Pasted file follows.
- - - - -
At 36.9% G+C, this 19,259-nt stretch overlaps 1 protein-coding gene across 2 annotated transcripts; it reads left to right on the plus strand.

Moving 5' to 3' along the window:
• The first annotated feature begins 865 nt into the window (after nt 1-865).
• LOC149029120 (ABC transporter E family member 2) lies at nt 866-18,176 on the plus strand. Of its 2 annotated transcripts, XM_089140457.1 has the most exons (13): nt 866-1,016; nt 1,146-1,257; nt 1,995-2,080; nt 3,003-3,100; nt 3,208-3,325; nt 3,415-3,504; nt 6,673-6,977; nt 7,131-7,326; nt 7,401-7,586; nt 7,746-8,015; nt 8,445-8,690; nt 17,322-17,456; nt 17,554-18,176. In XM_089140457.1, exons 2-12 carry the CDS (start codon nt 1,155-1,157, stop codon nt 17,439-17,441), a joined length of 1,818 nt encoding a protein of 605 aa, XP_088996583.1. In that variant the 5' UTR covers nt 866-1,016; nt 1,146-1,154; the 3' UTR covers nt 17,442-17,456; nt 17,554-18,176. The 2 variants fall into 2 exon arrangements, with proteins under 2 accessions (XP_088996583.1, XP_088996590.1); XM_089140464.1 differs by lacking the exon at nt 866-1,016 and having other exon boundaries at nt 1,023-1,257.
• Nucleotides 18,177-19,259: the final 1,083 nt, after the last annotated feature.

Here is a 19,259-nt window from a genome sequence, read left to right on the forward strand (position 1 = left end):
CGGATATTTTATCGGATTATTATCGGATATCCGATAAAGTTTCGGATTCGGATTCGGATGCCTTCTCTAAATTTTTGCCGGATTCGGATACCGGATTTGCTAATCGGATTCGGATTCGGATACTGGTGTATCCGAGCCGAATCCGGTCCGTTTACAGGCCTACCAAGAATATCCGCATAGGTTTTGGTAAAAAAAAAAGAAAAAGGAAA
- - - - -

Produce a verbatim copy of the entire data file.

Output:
At 36.9% G+C, this 19,259-nt stretch overlaps 1 protein-coding gene across 2 annotated transcripts; it reads left to right on the plus strand.

Moving 5' to 3' along the window:
• The first annotated feature begins 865 nt into the window (after nt 1-865).
• LOC149029120 (ABC transporter E family member 2) lies at nt 866-18,176 on the plus strand. Of its 2 annotated transcripts, XM_089140457.1 has the most exons (13): nt 866-1,016; nt 1,146-1,257; nt 1,995-2,080; nt 3,003-3,100; nt 3,208-3,325; nt 3,415-3,504; nt 6,673-6,977; nt 7,131-7,326; nt 7,401-7,586; nt 7,746-8,015; nt 8,445-8,690; nt 17,322-17,456; nt 17,554-18,176. In XM_089140457.1, exons 2-12 carry the CDS (start codon nt 1,155-1,157, stop codon nt 17,439-17,441), a joined length of 1,818 nt encoding a protein of 605 aa, XP_088996583.1. In that variant the 5' UTR covers nt 866-1,016; nt 1,146-1,154; the 3' UTR covers nt 17,442-17,456; nt 17,554-18,176. The 2 variants fall into 2 exon arrangements, with proteins under 2 accessions (XP_088996583.1, XP_088996590.1); XM_089140464.1 differs by lacking the exon at nt 866-1,016 and having other exon boundaries at nt 1,023-1,257.
• Nucleotides 18,177-19,259: the final 1,083 nt, after the last annotated feature.

Here is a 19,259-nt window from a genome sequence, read left to right on the forward strand (position 1 = left end):
CGGATATTTTATCGGATTATTATCGGATATCCGATAAAGTTTCGGATTCGGATTCGGATGCCTTCTCTAAATTTTTGCCGGATTCGGATACCGGATTTGCTAATCGGATTCGGATTCGGATACTGGTGTATCCGAGCCGAATCCGGTCCGTTTACAGGCCTACCAAGAATATCCGCATAGGTTTTGGTAAAAAAAAAAGAAAAAGGAAA